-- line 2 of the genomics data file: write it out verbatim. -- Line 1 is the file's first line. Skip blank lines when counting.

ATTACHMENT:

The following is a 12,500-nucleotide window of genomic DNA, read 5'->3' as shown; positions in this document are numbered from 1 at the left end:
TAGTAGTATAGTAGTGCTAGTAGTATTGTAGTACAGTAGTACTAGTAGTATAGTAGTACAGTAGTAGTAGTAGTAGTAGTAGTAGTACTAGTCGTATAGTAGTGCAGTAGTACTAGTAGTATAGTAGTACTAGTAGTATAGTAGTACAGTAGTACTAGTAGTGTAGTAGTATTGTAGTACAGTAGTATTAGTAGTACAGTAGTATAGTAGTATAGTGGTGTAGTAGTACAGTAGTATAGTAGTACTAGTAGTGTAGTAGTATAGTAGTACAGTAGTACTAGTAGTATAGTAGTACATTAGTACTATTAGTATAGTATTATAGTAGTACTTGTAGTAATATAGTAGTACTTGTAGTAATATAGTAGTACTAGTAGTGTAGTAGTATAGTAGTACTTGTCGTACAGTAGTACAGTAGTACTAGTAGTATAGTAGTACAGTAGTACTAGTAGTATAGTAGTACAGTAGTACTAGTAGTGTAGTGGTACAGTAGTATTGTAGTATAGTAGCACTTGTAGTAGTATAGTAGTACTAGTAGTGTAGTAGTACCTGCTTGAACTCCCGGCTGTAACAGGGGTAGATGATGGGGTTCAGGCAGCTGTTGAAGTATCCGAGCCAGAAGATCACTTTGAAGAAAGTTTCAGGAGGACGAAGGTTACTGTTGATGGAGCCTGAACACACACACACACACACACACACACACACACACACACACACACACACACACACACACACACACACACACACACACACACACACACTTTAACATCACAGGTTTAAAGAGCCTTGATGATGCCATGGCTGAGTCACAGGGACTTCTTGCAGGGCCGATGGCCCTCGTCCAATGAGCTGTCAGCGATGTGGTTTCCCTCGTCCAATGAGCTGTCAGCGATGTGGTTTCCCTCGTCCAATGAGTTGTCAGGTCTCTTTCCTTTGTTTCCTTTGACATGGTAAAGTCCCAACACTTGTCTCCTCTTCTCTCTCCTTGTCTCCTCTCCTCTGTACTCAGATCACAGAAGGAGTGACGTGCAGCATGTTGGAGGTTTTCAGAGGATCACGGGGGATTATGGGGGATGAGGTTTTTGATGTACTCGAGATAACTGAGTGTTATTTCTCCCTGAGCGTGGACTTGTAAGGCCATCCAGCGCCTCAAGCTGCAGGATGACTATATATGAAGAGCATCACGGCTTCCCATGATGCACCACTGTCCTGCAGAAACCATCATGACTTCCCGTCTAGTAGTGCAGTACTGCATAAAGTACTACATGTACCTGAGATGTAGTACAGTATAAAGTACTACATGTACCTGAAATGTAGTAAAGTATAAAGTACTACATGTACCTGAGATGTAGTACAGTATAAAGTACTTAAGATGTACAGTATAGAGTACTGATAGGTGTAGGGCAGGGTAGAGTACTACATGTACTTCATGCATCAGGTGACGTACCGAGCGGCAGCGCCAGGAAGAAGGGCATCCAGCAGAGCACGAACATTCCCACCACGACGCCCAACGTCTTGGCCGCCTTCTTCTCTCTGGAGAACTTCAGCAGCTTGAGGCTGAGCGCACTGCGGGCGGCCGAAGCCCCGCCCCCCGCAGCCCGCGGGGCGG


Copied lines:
TAGTAGTATAGTAGTGCTAGTAGTATTGTAGTACAGTAGTACTAGTAGTATAGTAGTACAGTAGTAGTAGTAGTAGTAGTAGTAGTACTAGTCGTATAGTAGTGCAGTAGTACTAGTAGTATAGTAGTACTAGTAGTATAGTAGTACAGTAGTACTAGTAGTGTAGTAGTATTGTAGTACAGTAGTATTAGTAGTACAGTAGTATAGTAGTATAGTGGTGTAGTAGTACAGTAGTATAGTAGTACTAGTAGTGTAGTAGTATAGTAGTACAGTAGTACTAGTAGTATAGTAGTACATTAGTACTATTAGTATAGTATTATAGTAGTACTTGTAGTAATATAGTAGTACTTGTAGTAATATAGTAGTACTAGTAGTGTAGTAGTATAGTAGTACTTGTCGTACAGTAGTACAGTAGTACTAGTAGTATAGTAGTACAGTAGTACTAGTAGTATAGTAGTACAGTAGTACTAGTAGTGTAGTGGTACAGTAGTATTGTAGTATAGTAGCACTTGTAGTAGTATAGTAGTACTAGTAGTGTAGTAGTACCTGCTTGAACTCCCGGCTGTAACAGGGGTAGATGATGGGGTTCAGGCAGCTGTTGAAGTATCCGAGCCAGAAGATCACTTTGAAGAAAGTTTCAGGAGGACGAAGGTTACTGTTGATGGAGCCTGAACACACACACACACACACACACACACACACACACACACACACACACACACACACACACACACACACACACACACACACACACACACTTTAACATCACAGGTTTAAAGAGCCTTGATGATGCCATGGCTGAGTCACAGGGACTTCTTGCAGGGCCGATGGCCCTCGTCCAATGAGCTGTCAGCGATGTGGTTTCCCTCGTCCAATGAGCTGTCAGCGATGTGGTTTCCCTCGTCCAATGAGTTGTCAGGTCTCTTTCCTTTGTTTCCTTTGACATGGTAAAGTCCCAACACTTGTCTCCTCTTCTCTCTCCTTGTCTCCTCTCCTCTGTACTCAGATCACAGAAGGAGTGACGTGCAGCATGTTGGAGGTTTTCAGAGGATCACGGGGGATTATGGGGGATGAGGTTTTTGATGTACTCGAGATAACTGAGTGTTATTTCTCCCTGAGCGTGGACTTGTAAGGCCATCCAGCGCCTCAAGCTGCAGGATGACTATATATGAAGAGCATCACGGCTTCCCATGATGCACCACTGTCCTGCAGAAACCATCATGACTTCCCGTCTAGTAGTGCAGTACTGCATAAAGTACTACATGTACCTGAGATGTAGTACAGTATAAAGTACTACATGTACCTGAAATGTAGTAAAGTATAAAGTACTACATGTACCTGAGATGTAGTACAGTATAAAGTACTTAAGATGTACAGTATAGAGTACTGATAGGTGTAGGGCAGGGTAGAGTACTACATGTACTTCATGCATCAGGTGACGTACCGAGCGGCAGCGCCAGGAAGAAGGGCATCCAGCAGAGCACGAACATTCCCACCACGACGCCCAACGTCTTGGCCGCCTTCTTCTCTCTGGAGAACTTCAGCAGCTTGAGGCTGAGCGCACTGCGGGCGGCCGAAGCCCCGCCCCCCGCAGCCCGCGGGGCGG